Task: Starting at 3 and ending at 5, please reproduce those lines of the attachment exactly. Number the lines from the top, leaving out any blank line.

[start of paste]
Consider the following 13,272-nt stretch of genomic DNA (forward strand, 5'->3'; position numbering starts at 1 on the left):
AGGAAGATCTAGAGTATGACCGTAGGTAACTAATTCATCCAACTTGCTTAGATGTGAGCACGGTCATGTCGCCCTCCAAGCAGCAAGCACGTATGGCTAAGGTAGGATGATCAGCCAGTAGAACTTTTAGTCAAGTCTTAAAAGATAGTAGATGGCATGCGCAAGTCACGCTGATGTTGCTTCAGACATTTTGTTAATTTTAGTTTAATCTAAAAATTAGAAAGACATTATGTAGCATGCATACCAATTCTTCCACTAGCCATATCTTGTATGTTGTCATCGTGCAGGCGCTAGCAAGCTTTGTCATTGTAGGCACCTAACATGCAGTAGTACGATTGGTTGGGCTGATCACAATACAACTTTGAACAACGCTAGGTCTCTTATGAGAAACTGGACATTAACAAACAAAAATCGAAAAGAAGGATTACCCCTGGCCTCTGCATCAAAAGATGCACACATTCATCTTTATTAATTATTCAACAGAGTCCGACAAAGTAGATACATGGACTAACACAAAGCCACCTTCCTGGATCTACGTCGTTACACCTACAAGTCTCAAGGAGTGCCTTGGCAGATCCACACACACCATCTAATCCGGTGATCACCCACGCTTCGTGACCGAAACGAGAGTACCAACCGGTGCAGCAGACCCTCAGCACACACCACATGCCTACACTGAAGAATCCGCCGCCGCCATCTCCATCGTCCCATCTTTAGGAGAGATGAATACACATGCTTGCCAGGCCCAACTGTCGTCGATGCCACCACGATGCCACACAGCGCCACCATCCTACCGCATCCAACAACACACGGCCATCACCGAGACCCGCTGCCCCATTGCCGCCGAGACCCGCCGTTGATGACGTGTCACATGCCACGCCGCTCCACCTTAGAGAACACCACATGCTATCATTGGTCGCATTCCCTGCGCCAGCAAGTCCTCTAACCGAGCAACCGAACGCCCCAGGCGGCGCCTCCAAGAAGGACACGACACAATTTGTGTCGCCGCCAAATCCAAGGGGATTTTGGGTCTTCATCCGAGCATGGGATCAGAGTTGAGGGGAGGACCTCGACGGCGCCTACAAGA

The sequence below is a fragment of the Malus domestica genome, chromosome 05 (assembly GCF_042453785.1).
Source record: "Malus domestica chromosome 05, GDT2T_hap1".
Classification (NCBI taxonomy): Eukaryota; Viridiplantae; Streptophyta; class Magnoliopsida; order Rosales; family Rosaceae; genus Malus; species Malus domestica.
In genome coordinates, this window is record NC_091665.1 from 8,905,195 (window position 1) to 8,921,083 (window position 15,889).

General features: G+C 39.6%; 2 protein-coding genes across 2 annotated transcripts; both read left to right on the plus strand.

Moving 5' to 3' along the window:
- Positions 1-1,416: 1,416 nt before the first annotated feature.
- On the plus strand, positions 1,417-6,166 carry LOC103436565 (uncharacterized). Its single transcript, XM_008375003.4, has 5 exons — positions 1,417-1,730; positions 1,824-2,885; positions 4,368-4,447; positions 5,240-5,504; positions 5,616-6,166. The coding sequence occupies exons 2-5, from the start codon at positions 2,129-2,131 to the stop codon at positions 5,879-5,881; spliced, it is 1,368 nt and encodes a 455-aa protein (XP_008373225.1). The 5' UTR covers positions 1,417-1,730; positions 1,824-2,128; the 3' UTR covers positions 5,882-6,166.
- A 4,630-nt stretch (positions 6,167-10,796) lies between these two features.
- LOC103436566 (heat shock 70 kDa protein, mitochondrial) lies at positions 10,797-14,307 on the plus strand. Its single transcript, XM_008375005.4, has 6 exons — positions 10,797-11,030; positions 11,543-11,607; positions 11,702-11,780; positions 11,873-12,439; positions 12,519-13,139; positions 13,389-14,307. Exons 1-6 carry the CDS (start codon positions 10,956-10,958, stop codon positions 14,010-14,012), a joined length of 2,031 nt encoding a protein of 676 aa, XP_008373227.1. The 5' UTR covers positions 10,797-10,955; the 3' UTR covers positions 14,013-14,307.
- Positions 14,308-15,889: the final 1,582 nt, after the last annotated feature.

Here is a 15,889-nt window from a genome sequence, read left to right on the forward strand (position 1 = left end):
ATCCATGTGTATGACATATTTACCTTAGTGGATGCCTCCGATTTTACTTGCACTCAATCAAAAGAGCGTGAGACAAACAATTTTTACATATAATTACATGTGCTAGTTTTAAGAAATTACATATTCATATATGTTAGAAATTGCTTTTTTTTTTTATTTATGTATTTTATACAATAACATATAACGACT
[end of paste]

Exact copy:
The sequence below is a fragment of the Malus domestica genome, chromosome 05 (assembly GCF_042453785.1).
Source record: "Malus domestica chromosome 05, GDT2T_hap1".
Classification (NCBI taxonomy): Eukaryota; Viridiplantae; Streptophyta; class Magnoliopsida; order Rosales; family Rosaceae; genus Malus; species Malus domestica.